Access Info for Dilli Haat
- Nearest metro station: INA on the Yellow Line, Gate #1
- Admission fee: 20 rupees/adult, 10 rupees/child
- Hours: 10:30 a.m. – 10:00 p.m.
India is heaven for markets. You can find basically anything you could ever dream of there: spices, food, scarves, saris (both insanely elegant and for everyday), souvenirs, clothes…you name it, you can find it there. And you can probably get it for less than half the original price, if you have good bartering skills. One outdoor market, Dilli Haat, was on my radar before I’d even arrived in Delhi. It’s definitely a tourist attraction rather than a hangout for locals, but that didn’t really lessen the appeal for me. Dilli Haat’s claim to fame is its food court, which gathers specialties from all over India into one place. You can eat your way around the country without ever leaving Delhi. What’s not to love about that? So I set off from Humayun’s Tomb with a growling stomach, set on wolfing down as much food as I could.
I took the metro to the INA station, which is closest to Dilli Haat, without any issue whatsoever…and once there, I made what turned out to the best mistake I could have made. Most metro stations in Delhi have multiple gates, and INA is no exception. Instead of exiting at the one closest to Dilli Haat, I hung a left and ended up across the street. I emerged at the entrance of a market that I just assumed to be Dilli Haat, so I plunged in headlong. It took about two minutes before I started wondering why (what I assumed to be) Dilli Haat was such a tourist attraction. I didn’t encounter any other foreigners and this hallowed expanse of food stalls were nowhere to be seen.
Eventually, I chalked it up to reading some misinformation and plunked myself down at a dingy, hole-in-the-wall restaurant called A-One in one of the back corners of the markets. Appearances can be deceiving when traveling, especially when it comes to restaurants. The most expensive Michelin star-touting eatery can still give you food poisoning; the street food prepared by a guy with dirt under his fingernails and eaten at a folding card table might be some of the best you eat. Thankfully, my mutton masala, jeera rice, and stuffed naan turned out to fall firmly in that second category.
And as luck would have it, I ended up sharing my table with four Japanese women; one of them had been living in Delhi for several years and her friends were visiting for winter vacation. If people in Japan are surprised when I stumble my way through speaking Japanese, that doesn’t compare to the shock I encounter when I speak it in foreign countries. After I asked if it’d be all right to share a table with them, cries of “えええええ？” and “びっくりした!” (“Bikkurishita!” or “Surprised!”) filled the following few minutes. Between my elementary school Japanese and their English, we got through the usual battery of “Why/where do you live in Japan?”, “Why are you in India?”, and so on. And then the woman who lived in Delhi offered up a question that’s a jackpot for any traveler: “How did you find this restaurant? It’s really local…no tourists ever come here.” Success!
They also informed me that I’d passed up Dilli Haat and had ended up in the INA Market…which explained my earlier confusion. Once we finished up lunch (which cost all of about four USD) and exchanged contact info, I headed across the street and ended up in Dilli Haat within about ninety seconds.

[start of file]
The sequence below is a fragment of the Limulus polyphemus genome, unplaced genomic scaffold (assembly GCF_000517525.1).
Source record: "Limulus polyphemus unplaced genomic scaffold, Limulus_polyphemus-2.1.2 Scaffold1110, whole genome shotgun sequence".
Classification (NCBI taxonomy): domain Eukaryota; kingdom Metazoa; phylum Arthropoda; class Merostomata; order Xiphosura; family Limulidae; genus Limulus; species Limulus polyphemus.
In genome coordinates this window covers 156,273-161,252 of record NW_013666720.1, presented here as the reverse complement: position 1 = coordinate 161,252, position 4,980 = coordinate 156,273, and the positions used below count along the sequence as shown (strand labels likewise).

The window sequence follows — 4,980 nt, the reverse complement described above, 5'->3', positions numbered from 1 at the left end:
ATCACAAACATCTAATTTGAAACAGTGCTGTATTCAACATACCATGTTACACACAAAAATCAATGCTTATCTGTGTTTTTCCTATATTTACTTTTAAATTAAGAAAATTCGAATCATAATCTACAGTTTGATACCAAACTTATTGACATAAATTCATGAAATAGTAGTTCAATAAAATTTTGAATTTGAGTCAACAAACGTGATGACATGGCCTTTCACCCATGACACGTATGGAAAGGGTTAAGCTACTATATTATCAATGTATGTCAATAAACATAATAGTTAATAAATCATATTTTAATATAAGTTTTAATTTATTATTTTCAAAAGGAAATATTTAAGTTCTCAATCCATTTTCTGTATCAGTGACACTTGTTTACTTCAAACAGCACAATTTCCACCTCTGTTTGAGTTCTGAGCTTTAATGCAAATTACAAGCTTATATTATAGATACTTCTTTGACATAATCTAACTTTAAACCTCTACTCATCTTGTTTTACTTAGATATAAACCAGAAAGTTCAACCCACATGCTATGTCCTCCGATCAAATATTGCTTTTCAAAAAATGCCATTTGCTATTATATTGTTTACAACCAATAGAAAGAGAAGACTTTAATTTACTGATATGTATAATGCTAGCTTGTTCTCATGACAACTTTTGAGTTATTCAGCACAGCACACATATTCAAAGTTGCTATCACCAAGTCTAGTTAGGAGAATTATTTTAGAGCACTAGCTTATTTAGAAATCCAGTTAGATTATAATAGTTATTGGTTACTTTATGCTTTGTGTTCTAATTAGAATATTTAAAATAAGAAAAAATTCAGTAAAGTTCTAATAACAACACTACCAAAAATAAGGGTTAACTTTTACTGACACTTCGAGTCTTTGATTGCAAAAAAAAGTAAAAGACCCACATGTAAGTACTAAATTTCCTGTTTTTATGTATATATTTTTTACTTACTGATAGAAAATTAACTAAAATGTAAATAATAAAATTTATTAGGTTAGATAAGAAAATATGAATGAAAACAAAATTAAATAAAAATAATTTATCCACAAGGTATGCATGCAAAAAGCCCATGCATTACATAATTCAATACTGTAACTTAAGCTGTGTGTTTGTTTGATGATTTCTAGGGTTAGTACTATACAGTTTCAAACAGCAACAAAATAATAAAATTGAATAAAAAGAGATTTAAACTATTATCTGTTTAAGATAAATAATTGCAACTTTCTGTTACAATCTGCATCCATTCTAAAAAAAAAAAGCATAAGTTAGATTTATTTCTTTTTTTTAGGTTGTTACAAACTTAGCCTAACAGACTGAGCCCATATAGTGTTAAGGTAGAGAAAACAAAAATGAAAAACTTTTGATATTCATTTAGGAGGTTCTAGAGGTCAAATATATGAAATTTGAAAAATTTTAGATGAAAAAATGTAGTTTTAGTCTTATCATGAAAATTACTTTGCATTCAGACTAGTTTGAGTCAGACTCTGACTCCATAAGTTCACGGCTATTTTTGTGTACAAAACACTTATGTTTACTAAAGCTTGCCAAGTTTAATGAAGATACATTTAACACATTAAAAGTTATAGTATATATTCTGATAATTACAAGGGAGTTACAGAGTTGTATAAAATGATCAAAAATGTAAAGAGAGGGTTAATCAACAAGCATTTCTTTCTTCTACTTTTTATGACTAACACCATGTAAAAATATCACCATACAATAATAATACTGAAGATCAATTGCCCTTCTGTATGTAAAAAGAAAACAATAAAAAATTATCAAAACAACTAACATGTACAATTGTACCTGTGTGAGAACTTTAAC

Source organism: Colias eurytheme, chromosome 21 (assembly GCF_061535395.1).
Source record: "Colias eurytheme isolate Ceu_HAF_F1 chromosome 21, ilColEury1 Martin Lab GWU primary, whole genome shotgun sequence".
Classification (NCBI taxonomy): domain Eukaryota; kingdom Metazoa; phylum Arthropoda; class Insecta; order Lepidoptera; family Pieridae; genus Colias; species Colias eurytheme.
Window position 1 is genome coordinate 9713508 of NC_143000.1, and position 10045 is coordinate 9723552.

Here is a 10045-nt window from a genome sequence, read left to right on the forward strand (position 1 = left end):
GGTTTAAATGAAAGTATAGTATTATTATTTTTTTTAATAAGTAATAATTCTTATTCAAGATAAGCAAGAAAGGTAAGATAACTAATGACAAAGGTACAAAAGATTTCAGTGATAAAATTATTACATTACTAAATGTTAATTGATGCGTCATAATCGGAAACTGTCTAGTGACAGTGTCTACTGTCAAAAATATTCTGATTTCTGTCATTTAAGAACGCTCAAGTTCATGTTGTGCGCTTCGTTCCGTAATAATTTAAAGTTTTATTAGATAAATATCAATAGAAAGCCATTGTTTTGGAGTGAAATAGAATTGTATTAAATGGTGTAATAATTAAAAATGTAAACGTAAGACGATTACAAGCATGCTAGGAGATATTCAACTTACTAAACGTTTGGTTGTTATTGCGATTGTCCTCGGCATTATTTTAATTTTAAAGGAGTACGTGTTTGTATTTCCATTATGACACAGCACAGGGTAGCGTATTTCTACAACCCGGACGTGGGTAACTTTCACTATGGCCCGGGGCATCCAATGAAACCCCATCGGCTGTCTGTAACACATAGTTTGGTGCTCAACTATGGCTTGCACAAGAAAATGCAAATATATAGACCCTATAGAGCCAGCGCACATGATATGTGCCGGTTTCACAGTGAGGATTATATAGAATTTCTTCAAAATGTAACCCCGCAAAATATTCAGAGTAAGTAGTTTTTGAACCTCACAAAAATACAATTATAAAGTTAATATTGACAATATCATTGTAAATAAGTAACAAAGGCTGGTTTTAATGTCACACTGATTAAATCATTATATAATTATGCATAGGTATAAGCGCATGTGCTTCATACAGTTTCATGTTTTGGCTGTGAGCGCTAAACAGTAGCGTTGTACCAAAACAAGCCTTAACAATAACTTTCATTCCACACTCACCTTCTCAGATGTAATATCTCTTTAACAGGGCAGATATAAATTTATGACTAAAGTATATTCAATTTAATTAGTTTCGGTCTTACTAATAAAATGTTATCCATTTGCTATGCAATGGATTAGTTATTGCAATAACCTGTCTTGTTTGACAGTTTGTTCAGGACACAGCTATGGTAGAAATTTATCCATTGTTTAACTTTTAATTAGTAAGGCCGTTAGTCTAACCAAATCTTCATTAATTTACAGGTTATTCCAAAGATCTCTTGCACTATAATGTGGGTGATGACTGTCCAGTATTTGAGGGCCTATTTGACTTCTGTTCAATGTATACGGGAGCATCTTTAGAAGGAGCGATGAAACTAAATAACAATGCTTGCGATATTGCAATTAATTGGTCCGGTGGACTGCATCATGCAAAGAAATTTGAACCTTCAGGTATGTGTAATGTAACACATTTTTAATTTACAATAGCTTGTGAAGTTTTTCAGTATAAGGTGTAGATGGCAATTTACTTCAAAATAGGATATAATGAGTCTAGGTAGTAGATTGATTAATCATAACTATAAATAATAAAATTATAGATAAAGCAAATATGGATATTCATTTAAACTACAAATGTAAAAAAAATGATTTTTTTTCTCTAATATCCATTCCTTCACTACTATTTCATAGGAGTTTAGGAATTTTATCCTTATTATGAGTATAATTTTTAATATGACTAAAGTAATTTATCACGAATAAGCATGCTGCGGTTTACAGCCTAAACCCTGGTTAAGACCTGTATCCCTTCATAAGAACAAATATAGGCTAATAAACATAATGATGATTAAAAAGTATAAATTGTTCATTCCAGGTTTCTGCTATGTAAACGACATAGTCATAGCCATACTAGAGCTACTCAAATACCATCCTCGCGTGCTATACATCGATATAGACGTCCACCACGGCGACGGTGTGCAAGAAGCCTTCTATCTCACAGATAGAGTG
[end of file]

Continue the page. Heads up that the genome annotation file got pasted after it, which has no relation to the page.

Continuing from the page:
Dilli Haat may be famous for its food stalls, but the dizzying array of handicrafts that you first encounter are just as a formidable assault on the senses. Rosewood and sandlewood carvings, jewelry and beads, and shoes are just a few of the wares being plied there. Most beautiful and overwhelming are the vast expanse of any kind of textile you could wish for. Dozens of stalls offer up an endless choice of patterns, colors, and materials. Unlike other stalls you might encounter on the street, the vendors at Dilli Haat must apply and pay a fee to sell their wares; after a maximum period of fifteen days, they’re rotated out to make room for different vendors.
As with most any open-air market in India, bartering is the name of the game. It’s silly to pay the first price a vendor quotes you, especially as a foreigner, because it’s often inflated to two or three times what you can actually pay. And if all else fails, just walk away. That’s the quickest way to pay a rock-bottom price. Since I knew I’d be faced with innumerable shopping opportunities over the next two weeks, I resisted buying any of the gorgeous scarves, shawls, and other handicrafts that caught my eye…but it was definitely a struggle.
As for the promised food stalls, I was too full from my lunch to force anything substantial into my stomach…except for one samosa, which I couldn’t resist. And when I saw a stall selling stick kulfi, my tastebuds demanded I indulge in one of those, too. Unlike the one I’d had on my food walk the previous day, this one was straight cardamom-flavored.
Finally, it was time to head back to my hotel in Karol Bagh and meet up with my fellow travelers for the first time. Two South Africans, three Australians, two Brits, one Irishman, two Russians, one Canadian, and two Americans (including myself) made up our group. It was a crazy mix of accents, cultures, and backgrounds, and breaking bread – or rather, naan – at a local restaurant proved to be the perfect introduction before we headed out the next morning, bright and early, to Jaipur.